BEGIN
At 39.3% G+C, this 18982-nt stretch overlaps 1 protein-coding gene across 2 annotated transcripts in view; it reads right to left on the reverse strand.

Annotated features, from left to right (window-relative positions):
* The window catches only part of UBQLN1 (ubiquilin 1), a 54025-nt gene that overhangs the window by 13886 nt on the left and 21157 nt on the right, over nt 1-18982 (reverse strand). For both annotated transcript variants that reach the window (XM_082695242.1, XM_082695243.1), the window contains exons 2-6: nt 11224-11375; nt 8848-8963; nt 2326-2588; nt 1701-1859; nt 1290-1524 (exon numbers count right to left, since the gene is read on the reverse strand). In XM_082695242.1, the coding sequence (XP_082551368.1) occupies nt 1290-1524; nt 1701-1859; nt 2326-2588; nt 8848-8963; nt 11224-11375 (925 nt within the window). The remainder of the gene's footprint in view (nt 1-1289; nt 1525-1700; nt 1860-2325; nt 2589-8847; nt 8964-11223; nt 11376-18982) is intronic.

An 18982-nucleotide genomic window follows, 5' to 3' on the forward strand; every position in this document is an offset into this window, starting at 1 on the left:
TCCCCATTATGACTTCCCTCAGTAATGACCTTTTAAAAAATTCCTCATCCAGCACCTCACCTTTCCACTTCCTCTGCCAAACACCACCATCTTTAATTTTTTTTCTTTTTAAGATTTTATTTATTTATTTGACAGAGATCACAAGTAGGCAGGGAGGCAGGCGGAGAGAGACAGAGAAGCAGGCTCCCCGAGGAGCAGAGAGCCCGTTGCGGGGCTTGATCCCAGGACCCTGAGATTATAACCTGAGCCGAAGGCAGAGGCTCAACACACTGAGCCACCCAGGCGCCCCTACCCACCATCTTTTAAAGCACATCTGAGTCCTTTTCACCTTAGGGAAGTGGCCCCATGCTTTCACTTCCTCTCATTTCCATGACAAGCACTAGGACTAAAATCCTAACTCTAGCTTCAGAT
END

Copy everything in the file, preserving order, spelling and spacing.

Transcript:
At 39.3% G+C, this 18982-nt stretch overlaps 1 protein-coding gene across 2 annotated transcripts in view; it reads right to left on the reverse strand.

Annotated features, from left to right (window-relative positions):
* The window catches only part of UBQLN1 (ubiquilin 1), a 54025-nt gene that overhangs the window by 13886 nt on the left and 21157 nt on the right, over nt 1-18982 (reverse strand). For both annotated transcript variants that reach the window (XM_082695242.1, XM_082695243.1), the window contains exons 2-6: nt 11224-11375; nt 8848-8963; nt 2326-2588; nt 1701-1859; nt 1290-1524 (exon numbers count right to left, since the gene is read on the reverse strand). In XM_082695242.1, the coding sequence (XP_082551368.1) occupies nt 1290-1524; nt 1701-1859; nt 2326-2588; nt 8848-8963; nt 11224-11375 (925 nt within the window). The remainder of the gene's footprint in view (nt 1-1289; nt 1525-1700; nt 1860-2325; nt 2589-8847; nt 8964-11223; nt 11376-18982) is intronic.

An 18982-nucleotide genomic window follows, 5' to 3' on the forward strand; every position in this document is an offset into this window, starting at 1 on the left:
TCCCCATTATGACTTCCCTCAGTAATGACCTTTTAAAAAATTCCTCATCCAGCACCTCACCTTTCCACTTCCTCTGCCAAACACCACCATCTTTAATTTTTTTTCTTTTTAAGATTTTATTTATTTATTTGACAGAGATCACAAGTAGGCAGGGAGGCAGGCGGAGAGAGACAGAGAAGCAGGCTCCCCGAGGAGCAGAGAGCCCGTTGCGGGGCTTGATCCCAGGACCCTGAGATTATAACCTGAGCCGAAGGCAGAGGCTCAACACACTGAGCCACCCAGGCGCCCCTACCCACCATCTTTTAAAGCACATCTGAGTCCTTTTCACCTTAGGGAAGTGGCCCCATGCTTTCACTTCCTCTCATTTCCATGACAAGCACTAGGACTAAAATCCTAACTCTAGCTTCAGAT